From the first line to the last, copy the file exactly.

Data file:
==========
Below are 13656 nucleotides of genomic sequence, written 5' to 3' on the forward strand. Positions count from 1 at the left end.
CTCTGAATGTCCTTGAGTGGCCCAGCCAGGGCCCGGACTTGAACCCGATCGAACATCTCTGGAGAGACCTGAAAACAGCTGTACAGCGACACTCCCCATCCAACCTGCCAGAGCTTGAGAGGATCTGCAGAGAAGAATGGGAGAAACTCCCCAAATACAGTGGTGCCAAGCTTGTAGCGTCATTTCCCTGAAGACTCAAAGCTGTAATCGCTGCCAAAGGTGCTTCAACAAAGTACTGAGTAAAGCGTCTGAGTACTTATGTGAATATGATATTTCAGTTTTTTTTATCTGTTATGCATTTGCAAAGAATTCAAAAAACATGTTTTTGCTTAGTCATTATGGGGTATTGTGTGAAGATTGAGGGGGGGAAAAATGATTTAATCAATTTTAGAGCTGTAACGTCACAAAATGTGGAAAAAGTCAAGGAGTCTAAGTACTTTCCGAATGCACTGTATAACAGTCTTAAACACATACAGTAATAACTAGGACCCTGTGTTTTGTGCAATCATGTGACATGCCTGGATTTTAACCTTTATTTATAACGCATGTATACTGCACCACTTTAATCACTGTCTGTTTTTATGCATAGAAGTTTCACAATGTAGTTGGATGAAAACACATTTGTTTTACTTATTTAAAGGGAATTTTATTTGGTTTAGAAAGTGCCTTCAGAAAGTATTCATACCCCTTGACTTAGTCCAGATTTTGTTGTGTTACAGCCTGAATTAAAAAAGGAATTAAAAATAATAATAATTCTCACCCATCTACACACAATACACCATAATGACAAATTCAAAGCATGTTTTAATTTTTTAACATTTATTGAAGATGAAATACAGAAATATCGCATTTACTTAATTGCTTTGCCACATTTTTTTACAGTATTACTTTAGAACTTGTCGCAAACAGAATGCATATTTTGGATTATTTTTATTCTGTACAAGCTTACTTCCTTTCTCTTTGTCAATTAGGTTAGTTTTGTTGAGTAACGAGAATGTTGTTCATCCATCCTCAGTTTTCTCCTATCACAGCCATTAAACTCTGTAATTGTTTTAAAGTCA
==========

Below are 13656 nucleotides of genomic sequence, written 5' to 3' on the forward strand. Positions count from 1 at the left end.
CTCTGAATGTCCTTGAGTGGCCCAGCCAGGGCCCGGACTTGAACCCGATCGAACATCTCTGGAGAGACCTGAAAACAGCTGTACAGCGACACTCCCCATCCAACCTGCCAGAGCTTGAGAGGATCTGCAGAGAAGAATGGGAGAAACTCCCCAAATACAGTGGTGCCAAGCTTGTAGCGTCATTTCCCTGAAGACTCAAAGCTGTAATCGCTGCCAAAGGTGCTTCAACAAAGTACTGAGTAAAGCGTCTGAGTACTTATGTGAATATGATATTTCAGTTTTTTTTATCTGTTATGCATTTGCAAAGAATTCAAAAAACATGTTTTTGCTTAGTCATTATGGGGTATTGTGTGAAGATTGAGGGGGGGAAAAATGATTTAATCAATTTTAGAGCTGTAACGTCACAAAATGTGGAAAAAGTCAAGGAGTCTAAGTACTTTCCGAATGCACTGTATAACAGTCTTAAACACATACAGTAATAACTAGGACCCTGTGTTTTGTGCAATCATGTGACATGCCTGGATTTTAACCTTTATTTATAACGCATGTATACTGCACCACTTTAATCACTGTCTGTTTTTATGCATAGAAGTTTCACAATGTAGTTGGATGAAAACACATTTGTTTTACTTATTTAAAGGGAATTTTATTTGGTTTAGAAAGTGCCTTCAGAAAGTATTCATACCCCTTGACTTAGTCCAGATTTTGTTGTGTTACAGCCTGAATTAAAAAAGGAATTAAAAATAATAATAATTCTCACCCATCTACACACAATACACCATAATGACAAATTCAAAGCATGTTTTAATTTTTTAACATTTATTGAAGATGAAATACAGAAATATCGCATTTACTTAATTGCTTTGCCACATTTTTTTACAGTATTACTTTAGAACTTGTCGCAAACAGAATGCATATTTTGGATTATTTTTATTCTGTACAAGCTTACTTCCTTTCTCTTTGTCAATTAGGTTAGTTTTGTTGAGTAACGAGAATGTTGTTCATCCATCCTCAGTTTTCTCCTATCACAGCCATTAAACTCTGTAATTGTTTTAAAGTCA